This line of federal improper spending is among the most galling

Federal improper payments roll on and on, year after year. Among the most frustrating are fraudulent unemployment benefits, federal dollars that get spent by the states. Last fall, the Government Accountability Office (GAO) estimated that as much as 15% of pandemic-era unemployment spending went to fraudsters, or as much as $135 billion. For a review of GAO recommendations, Federal Drive Host Tom Temin spoke with Seto Bagdoyan, GAO’s Director of Forensic Audits.

Interview Transcript: 

Tom Temin And just a quick question. The official tally is around $55 billion in pandemic relief spending that was fraudulent for unemployment benefits. But the imputed and derived number that GAO came up with has an upper limit of 135 billion, almost three times as much. Tell us about the differential there for starters.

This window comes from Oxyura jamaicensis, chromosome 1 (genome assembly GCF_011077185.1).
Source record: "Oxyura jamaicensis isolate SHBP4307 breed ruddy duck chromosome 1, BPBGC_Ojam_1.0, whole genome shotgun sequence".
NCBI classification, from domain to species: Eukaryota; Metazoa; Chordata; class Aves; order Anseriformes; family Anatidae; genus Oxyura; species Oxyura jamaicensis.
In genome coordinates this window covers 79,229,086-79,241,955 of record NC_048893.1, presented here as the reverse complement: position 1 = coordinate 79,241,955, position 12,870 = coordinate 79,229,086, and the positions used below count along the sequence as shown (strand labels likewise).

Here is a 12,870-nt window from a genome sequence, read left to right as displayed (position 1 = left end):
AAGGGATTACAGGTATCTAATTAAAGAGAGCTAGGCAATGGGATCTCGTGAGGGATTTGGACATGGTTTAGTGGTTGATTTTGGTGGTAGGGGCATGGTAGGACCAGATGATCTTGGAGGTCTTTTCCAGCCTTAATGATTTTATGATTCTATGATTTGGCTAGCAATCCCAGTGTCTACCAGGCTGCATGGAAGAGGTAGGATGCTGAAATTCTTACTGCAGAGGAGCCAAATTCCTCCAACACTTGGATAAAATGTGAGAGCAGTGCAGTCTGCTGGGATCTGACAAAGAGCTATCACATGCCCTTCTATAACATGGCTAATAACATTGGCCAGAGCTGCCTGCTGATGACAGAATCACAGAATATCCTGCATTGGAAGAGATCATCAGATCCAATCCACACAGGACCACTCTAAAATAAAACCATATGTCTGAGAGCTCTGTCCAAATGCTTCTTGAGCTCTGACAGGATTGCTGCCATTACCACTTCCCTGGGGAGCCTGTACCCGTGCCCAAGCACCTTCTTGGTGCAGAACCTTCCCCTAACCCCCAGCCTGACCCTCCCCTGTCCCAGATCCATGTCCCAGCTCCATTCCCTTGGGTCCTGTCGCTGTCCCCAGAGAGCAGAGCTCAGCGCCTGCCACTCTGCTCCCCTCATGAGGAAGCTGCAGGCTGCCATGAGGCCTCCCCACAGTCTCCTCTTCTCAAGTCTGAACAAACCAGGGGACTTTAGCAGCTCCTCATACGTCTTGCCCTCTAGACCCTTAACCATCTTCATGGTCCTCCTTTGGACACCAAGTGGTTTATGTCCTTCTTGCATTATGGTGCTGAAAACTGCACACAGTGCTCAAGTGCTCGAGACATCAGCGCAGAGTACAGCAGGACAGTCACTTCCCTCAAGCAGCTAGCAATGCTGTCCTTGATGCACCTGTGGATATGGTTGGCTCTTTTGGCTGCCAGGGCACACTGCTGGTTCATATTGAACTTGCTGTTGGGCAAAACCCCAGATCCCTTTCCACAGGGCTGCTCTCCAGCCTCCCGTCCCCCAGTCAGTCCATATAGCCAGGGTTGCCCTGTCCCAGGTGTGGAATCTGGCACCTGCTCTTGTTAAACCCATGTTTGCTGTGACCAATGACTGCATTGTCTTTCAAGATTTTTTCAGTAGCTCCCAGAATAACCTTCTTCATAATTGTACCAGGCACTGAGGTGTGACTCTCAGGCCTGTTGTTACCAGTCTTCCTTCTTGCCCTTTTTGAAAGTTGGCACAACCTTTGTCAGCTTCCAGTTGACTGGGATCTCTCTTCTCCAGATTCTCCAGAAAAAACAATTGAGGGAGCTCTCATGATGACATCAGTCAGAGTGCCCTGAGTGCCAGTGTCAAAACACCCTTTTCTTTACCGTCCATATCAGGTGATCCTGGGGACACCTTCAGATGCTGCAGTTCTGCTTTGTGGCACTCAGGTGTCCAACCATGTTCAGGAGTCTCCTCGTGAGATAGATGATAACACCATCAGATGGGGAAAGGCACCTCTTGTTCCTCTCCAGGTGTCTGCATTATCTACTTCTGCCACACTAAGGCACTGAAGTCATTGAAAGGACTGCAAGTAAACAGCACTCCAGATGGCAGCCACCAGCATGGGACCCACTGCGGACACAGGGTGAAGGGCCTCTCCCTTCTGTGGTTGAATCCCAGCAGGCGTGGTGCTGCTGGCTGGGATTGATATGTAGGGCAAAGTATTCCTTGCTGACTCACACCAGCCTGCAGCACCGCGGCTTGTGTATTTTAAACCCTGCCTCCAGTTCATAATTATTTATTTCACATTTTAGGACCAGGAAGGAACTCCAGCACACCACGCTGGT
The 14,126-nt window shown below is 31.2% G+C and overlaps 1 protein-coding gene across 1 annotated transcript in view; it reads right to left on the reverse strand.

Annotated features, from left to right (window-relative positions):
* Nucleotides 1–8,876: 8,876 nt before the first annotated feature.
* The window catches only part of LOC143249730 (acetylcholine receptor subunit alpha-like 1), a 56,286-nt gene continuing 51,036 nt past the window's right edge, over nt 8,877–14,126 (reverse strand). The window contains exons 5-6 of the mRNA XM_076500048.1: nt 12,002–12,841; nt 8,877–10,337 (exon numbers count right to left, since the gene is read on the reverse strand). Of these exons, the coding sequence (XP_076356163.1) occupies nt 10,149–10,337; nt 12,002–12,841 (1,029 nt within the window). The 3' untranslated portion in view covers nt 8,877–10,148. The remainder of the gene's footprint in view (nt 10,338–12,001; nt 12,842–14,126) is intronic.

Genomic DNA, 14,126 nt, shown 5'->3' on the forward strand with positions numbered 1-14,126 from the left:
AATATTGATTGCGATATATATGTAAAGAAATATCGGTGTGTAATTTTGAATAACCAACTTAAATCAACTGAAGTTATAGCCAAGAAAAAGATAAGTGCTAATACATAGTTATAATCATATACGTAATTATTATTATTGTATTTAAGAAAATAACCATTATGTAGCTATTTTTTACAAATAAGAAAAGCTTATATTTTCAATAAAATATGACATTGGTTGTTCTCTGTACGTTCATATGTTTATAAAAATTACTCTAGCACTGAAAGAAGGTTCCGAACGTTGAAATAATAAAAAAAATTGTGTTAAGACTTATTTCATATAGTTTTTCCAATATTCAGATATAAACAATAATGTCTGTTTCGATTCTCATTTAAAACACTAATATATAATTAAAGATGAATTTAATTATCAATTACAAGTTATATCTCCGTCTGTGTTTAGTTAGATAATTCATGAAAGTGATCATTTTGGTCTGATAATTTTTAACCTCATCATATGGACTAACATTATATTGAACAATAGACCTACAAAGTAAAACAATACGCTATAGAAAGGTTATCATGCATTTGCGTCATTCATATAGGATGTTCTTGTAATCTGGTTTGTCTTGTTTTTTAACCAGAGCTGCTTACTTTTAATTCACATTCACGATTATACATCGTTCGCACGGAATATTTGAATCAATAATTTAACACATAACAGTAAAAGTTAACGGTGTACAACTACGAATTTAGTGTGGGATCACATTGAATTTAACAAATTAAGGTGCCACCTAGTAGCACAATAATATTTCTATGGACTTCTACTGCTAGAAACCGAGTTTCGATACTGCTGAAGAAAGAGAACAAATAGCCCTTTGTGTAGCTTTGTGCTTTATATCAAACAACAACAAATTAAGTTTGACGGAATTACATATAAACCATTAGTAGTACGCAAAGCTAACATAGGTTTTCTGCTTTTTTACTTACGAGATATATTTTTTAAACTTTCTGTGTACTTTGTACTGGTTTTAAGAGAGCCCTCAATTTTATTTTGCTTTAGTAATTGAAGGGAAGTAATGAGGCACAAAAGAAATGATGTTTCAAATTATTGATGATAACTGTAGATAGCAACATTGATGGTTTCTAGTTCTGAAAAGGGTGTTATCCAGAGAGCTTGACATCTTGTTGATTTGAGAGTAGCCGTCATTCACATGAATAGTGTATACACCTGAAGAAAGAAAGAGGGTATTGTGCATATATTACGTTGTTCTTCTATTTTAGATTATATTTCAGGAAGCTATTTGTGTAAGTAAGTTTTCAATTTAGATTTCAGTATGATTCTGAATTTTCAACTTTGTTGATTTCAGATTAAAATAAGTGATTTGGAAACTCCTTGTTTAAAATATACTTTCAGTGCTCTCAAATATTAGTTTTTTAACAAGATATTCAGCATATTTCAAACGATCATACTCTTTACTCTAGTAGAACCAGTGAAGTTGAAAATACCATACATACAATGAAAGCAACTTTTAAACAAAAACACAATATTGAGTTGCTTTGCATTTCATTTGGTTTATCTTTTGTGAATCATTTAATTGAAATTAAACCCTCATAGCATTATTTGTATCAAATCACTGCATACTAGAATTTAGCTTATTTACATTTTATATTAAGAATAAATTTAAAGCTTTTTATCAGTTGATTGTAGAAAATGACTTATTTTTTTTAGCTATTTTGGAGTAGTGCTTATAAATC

Seto Bagdoyan Right. Great question. So the 55 billion or so, is a point in time number that is actually pretty dated by now. It was last reported around a may time frame when we were finalizing our analysis. So that is what the states report to the Department of Labor at the federal level. And these are actually cases that they’ve investigated, reviewed and made a determination that the benefit was paid out either through administrative error or fraud. Now, our estimate, the up to 135 billion that you mentioned is an estimate based on statistical and econometric modeling, which is well over my head, but it is very sophisticated pioneering work, a first of its kind estimate, and we think it’s a good one. I would also note that it’s likely understated, because we didn’t have the full picture of fraudulent cases to sample from. It’s a bit complicated, but it is a point in time estimate that gives us a good idea of how bad the problem has been.